Ever since the mid-19th century, modern America has made much of the Ten Commandments. Although its citizens may not have been able to get the ancient dos and don’ts quite right, honoring them more in the breach than anything else, they insisted all the same on seeing them everywhere: in stone, paper, cardboard, stained glass and Technicolor. In her illustrated lecture, the distinguished cultural historian Jenna Weissman Joselit explores the nation’s fascination with the Biblical text.
Jenna Weissman Joselit is the Charles E. Smith Professor of Judaic Studies & Professor of History at The George Washington University, where she also created and now directs two graduate programs in Jewish culture and the arts, the first of their kind in the country. She is the author of The Wonders of America, which received the National Jewish Book Award in History, and of the critically acclaimed A Perfect Fit: Clothes, Character and the Promise of America. Joselit also writes a monthly column on American Jewish culture for The Forward newspaper, which is now in its 17th consecutive year of publication. Her latest book, Set in Stone: America’s Embrace of the Ten Commandments, will be published next month by Oxford University Press.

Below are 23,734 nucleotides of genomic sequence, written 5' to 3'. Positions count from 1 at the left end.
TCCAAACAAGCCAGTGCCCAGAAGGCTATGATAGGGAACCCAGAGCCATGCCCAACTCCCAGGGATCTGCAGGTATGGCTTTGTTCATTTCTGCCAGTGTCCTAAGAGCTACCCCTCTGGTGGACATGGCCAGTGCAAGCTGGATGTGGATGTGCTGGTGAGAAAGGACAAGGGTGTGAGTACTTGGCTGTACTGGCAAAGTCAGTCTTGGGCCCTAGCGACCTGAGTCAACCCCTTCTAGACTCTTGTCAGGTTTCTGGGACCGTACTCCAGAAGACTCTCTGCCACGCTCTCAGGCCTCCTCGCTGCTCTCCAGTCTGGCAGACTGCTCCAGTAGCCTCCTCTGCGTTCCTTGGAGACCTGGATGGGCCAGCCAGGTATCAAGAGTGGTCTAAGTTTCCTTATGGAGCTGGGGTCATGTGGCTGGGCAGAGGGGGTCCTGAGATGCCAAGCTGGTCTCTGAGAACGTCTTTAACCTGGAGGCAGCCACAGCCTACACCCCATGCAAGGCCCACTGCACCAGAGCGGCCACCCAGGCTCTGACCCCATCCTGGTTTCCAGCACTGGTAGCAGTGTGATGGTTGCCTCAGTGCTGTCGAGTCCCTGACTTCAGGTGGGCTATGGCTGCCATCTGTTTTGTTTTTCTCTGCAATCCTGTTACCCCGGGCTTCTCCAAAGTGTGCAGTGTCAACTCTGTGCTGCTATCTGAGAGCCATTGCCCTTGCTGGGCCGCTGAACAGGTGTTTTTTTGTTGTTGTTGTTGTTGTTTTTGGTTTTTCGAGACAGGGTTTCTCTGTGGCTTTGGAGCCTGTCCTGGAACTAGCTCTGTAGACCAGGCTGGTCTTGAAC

The Washington History Seminar is co-chaired by Eric Arnesen (George Washington University) and Christian Ostermann (Woodrow Wilson Center) and is sponsored jointly by the National History Center of the American Historical Association and the Wilson Center’s History and Public Policy Program. It meets weekly during the academic year. The seminar thanks the Society for Historians of American Foreign Relations and the George Washington University History Department for their support.